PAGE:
Just west of Cotopaxi volcano and north of Quilindaña is the strategic location where the hundred year old hacienda was built. . Originally built by the Incas, this farm has lived multiple life times, it has seen many volcanic eruptions and survived.Time passed all around the hacienda but somehow this place feels untouched, unmarked by the human hand, a place where you feel small and powerless against nature.  Isolated in time by a 4 hour car ride to the closest town  on a small dirt road , filled with loose rocks, huge puddles of mud, three river crossings and a great 4×4 experience you arrive at El Tambo, where the mythical rodeo takes place.

This activity is not for everyone due to the high level of horsemanship needed to overcome the challenge. The risks are high, the closest hospital is at least 4 hours away, there is no cell phone reception and there is no heli me the hell out of here, so there is no room for big mistakes. The upside is living an experience that will soon become extinct, imagine riding along the side of the Andean Chagras through the highlands, swaps, steep hills, small cliffs, massive cliffs, rivers, the landscape and life and a painful death  and also hundred of wild bulls all around you, you will feel the powerful amazing experience at hand.


7pm at night , I received a call from my good friend Alejandro inviting me to this one in a lifetime opportunity. I was thrilled and of course I said yes to the idea but between us,  I do not know how to ride a horse and I am very scared of bulls. On the other hand, the idea of taking part in this experience and being able to photograph such an event is unique.I like to think that opportunity won`t be presented to me twice so every time  an experience blossoms it’s impossible not to see it through.



It felt the opposite of butterflies in my stomach but in a good way. Next morning everything started with a 5-6 hour car drive to El Tambo. Mythical hacienda known to all chagras  and great horsemen in Ecuador due to its unique rodeo. Before Entering the hacienda, Jorge, the patron stops his car and invites us to make a toast for the pachamama, asking for good weather and protection for the days to come.   

We arrived at night and had a nice dinner, a glass of wine and we went to sleep. Next morning, the wake up call was at 5am to lasso the horses and saddle them. Fear started just before breakfast. Luckily Alejandro helped me the first day. He lassoed the horse and then he taught me how to saddle it but to tell you the truth I was scared of getting kicked or bitten or falling or getting stabbed by a bulls horn. 


After breakfast 50 chagras (andean horsemen) and the farm owners gather in a large circle called La Bomba. Jorge the Patron of the hacienda starts the Rodeo with a small speech in which he reminds us all of the dangers that lay ahead, then he continues with a small prayer and a salute to the pachamama (mother nature). The second in charge Geracho, the head chagra takes control of the people and decides the strategy for that day, they divide the horsemen and each group is sent into different parts of the land. We were gonna be riding about 6-8 hours daily for an entire week inside a 12500 acres of páramo.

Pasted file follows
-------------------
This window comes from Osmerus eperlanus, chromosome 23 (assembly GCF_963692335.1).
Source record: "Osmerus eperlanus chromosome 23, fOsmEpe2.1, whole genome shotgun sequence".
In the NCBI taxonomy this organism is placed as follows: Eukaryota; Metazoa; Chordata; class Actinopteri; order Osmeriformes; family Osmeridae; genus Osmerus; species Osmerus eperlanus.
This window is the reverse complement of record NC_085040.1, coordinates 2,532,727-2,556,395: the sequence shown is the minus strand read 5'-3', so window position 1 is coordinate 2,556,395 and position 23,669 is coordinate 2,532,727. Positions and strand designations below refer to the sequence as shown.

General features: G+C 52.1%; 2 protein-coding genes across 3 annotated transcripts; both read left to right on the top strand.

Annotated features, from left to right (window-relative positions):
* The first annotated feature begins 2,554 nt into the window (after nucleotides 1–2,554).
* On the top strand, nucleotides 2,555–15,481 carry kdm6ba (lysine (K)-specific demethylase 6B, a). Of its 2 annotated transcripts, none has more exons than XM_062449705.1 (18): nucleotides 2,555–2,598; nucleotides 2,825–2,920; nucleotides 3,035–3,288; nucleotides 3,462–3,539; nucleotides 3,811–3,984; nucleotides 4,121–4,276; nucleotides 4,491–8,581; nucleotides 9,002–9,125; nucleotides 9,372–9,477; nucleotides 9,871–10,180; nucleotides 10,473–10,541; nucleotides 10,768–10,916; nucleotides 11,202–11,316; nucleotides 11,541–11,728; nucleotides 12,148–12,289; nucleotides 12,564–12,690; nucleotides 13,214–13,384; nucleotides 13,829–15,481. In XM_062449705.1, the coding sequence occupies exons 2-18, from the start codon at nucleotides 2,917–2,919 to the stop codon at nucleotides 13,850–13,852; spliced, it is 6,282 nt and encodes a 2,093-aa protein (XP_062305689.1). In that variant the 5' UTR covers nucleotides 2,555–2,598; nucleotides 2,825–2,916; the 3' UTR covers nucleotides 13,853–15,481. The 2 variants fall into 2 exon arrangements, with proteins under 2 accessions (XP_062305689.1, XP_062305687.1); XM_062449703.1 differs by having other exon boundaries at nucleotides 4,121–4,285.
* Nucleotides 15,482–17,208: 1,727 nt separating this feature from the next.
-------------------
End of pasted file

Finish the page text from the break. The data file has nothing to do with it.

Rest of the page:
You could feel the excitement and joy  among the chagras. For them, the rodeo only happens once a year and they have been enjoying it throughout generations. They call it the game, they fear no bull and the meaner the bull the better. 


My horse could definitely sense my fear. He did not wanted to move at all, I was white as a ghost, shaking like a wet dog, I was feeling a little bit of fear and I decided not to go, but when I was getting of the horse, Alejandro rides towards me, grabs the reigns of my horse and tells me, ¨You are not getting down, you are already here, you are coming with us and that is it¨. So that was that. I was so scared of being charged by a bull that I had no idea how I was going to take pictures of this when I can barely ride a horse?


We rode for almost 2 hours until we arrived at the lagoon. It was three chagras and me, one of them offered me a shot of puntas (everclear) , I had one. We were chatting and suddenly from the distance we heard a massive horn, the Rodeo had officially begun.  We all started galloping and from our left flank the bulls started to appear, we could not allow them to pass to our right side, so we had to make like a horse riding wall in order to block these huge animals from crossing. As much as I wanted I couldn’t keep up with the chagras so I was left behind,I could see them at a distance but I  believe that in that particular moment panic started taking  over me, luckily a survival panic and not a crippling panic. Still galloping down very steep slopes, filled with swaps and angry bulls, I manage not to fall from the horse and catch up with the group of chagras, I don’t really know how this happen but what I remember is that my horse would not stop galloping and I had no strength  to stop it so I just grabbed the saddle and galloped as fast as the horse could go.


We arrived back at the hacienda and I had no more strength left in me. I had to ask for help in getting off the horse, my legs were shaking, my knees felt totally useless, and my body was pumped with adrenaline and shock. My head was going crazy about what I had just survived only to realize that it was only half  day, and that there was going to be an afternoon rodeo. Since it was my first day I decided not to take part in the second run, I had no more strength left inside me. I went to sleep at 6pm, nobody knew where I was,  very few times have I ever felt so tired and scared in my life.